Whistleblowing has a long history. The Ancient Greeks had a term for it: parrhēsia, or fearless speech. In the seventh century, a British king introduced the world’s first whistleblowing law, encouraging his citizens to report those who worked on the Sabbath. Ever since the phrase ‘whistleblower’ was coined in the 1970s, the concept has gained renewed salience. In an era of widespread fraud and corruption, those prepared to speak up perform an essential service to society.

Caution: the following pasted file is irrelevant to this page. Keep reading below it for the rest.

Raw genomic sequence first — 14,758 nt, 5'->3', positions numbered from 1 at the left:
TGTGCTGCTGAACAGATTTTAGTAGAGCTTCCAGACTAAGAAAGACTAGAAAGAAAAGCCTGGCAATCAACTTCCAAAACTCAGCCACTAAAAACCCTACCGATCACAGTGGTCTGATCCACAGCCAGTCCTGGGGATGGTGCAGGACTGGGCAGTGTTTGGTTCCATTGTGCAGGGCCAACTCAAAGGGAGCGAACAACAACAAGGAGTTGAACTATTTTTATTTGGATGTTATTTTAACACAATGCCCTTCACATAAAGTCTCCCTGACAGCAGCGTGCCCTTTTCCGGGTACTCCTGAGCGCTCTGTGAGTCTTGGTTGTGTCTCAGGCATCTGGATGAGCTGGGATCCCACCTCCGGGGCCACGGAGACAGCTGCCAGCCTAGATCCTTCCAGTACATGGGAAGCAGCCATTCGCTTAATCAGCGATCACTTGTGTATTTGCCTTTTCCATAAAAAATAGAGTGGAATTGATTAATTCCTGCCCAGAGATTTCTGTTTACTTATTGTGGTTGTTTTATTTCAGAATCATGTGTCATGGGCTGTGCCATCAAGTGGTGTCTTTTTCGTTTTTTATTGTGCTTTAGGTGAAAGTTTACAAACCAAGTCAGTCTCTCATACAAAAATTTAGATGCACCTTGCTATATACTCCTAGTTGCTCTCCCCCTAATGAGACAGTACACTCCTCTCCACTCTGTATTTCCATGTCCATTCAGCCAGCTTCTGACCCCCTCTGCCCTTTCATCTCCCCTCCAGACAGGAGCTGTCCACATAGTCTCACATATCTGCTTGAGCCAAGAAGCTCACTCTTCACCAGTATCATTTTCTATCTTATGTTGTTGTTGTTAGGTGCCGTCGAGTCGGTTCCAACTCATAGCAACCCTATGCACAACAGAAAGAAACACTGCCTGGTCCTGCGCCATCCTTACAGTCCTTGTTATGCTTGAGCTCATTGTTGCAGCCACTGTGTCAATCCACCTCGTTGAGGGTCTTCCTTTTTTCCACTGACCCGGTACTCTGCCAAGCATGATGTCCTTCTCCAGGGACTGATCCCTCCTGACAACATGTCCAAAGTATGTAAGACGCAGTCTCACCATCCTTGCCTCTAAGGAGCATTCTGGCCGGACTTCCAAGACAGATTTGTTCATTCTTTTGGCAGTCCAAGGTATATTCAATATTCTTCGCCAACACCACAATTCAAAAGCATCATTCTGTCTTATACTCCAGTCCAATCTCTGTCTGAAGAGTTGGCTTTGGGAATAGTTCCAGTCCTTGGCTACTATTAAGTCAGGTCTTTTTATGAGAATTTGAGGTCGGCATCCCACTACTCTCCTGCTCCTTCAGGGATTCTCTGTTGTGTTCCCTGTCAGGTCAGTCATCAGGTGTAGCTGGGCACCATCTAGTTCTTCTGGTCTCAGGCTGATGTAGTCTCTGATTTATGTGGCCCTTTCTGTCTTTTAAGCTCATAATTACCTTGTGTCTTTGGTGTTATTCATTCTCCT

While whistleblowers may be vitally important, their experience is typically not a happy one. As Tom Mueller, an American based in Italy, outlines in his superb new book, Crisis of Conscience, the hardships faced by the average whistleblower are severe. Having interviewed more than two hundred whistleblowers, plus ‘scores of attorneys, advocates, politicians, historians, government watchdogs, intelligence analysts, cognitive scientists and other experts’, Mueller tells the story of whistleblowing. The reprisals, the job losses, the threats, the blacklistings, the financial pain, the social isolation, the psychological scars – in harrowing detail Mueller highlights the human suffering behind the newspaper headlines of ‘scandal’, ‘corruption’, ‘fraud’, and ‘abuse’. It makes for riveting but painful reading.